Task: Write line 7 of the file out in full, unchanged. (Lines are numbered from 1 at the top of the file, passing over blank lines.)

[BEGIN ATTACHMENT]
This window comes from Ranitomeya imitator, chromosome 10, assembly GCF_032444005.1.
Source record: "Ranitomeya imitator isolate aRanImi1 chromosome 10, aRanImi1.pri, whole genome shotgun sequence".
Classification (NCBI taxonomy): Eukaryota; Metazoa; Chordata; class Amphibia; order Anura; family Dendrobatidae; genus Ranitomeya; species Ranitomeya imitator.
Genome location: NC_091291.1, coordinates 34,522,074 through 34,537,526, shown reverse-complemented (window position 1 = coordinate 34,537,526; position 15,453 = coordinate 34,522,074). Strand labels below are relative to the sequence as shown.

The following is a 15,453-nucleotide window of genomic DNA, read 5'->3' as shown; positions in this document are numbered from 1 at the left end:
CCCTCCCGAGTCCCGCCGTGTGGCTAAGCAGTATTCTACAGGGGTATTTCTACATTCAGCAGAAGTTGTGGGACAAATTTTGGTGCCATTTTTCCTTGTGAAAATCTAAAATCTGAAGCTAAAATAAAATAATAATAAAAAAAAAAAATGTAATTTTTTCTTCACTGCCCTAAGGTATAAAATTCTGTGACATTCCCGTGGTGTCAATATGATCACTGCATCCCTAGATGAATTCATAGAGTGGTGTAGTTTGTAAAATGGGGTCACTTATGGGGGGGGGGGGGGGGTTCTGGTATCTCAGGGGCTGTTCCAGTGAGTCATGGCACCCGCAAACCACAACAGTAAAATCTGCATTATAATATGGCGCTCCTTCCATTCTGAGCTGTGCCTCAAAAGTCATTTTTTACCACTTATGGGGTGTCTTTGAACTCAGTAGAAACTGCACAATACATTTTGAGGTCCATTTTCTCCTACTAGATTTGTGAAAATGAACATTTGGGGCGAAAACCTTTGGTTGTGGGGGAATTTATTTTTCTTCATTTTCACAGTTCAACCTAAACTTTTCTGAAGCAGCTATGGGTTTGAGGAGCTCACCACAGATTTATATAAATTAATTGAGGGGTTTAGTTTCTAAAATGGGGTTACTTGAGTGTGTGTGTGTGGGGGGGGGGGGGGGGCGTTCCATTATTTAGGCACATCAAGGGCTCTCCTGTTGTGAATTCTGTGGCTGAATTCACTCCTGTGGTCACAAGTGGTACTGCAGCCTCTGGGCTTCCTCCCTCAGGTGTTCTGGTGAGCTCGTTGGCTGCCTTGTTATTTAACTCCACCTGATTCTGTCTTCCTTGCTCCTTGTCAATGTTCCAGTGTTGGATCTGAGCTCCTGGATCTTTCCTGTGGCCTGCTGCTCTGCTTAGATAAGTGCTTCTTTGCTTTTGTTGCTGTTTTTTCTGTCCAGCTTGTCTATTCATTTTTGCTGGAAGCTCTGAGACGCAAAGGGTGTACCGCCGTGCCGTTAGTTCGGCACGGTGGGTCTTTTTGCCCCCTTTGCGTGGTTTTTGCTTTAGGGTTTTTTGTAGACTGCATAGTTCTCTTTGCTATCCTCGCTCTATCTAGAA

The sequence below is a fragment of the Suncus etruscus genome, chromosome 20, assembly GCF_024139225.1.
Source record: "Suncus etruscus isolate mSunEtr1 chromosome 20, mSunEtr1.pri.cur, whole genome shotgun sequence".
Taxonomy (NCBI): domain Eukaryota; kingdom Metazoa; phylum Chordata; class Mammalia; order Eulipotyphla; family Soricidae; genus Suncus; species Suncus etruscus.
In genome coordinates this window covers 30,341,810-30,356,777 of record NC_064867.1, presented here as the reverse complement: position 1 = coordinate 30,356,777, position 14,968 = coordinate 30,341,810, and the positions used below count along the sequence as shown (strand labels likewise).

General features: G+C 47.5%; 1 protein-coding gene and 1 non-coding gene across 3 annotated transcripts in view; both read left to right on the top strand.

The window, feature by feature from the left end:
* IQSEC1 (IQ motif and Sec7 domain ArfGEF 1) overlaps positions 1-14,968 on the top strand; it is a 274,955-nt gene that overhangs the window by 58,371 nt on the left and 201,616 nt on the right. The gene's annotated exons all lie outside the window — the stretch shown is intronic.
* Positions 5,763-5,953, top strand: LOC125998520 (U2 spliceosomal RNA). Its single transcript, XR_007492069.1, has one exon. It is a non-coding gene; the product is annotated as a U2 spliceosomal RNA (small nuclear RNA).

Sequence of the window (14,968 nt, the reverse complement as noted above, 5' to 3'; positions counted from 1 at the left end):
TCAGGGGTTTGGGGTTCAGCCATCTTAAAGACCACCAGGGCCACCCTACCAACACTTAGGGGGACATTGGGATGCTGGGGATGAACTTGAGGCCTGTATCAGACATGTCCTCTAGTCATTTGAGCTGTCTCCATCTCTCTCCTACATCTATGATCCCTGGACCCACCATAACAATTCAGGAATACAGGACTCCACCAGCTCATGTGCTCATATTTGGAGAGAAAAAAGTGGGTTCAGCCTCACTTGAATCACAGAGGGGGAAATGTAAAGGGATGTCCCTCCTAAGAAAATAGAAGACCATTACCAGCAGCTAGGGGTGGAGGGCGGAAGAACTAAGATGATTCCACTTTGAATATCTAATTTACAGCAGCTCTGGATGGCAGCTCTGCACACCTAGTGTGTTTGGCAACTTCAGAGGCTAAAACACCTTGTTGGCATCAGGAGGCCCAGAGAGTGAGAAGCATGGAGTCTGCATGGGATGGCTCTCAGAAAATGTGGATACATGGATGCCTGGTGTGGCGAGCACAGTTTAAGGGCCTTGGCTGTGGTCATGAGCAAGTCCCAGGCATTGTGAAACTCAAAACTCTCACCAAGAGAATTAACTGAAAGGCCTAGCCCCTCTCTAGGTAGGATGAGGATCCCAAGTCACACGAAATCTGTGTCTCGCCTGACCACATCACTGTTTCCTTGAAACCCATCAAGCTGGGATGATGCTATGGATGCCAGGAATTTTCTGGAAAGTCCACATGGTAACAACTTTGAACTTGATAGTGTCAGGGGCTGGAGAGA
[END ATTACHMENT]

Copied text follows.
The sequence below is a fragment of the Suncus etruscus genome, chromosome 20, assembly GCF_024139225.1.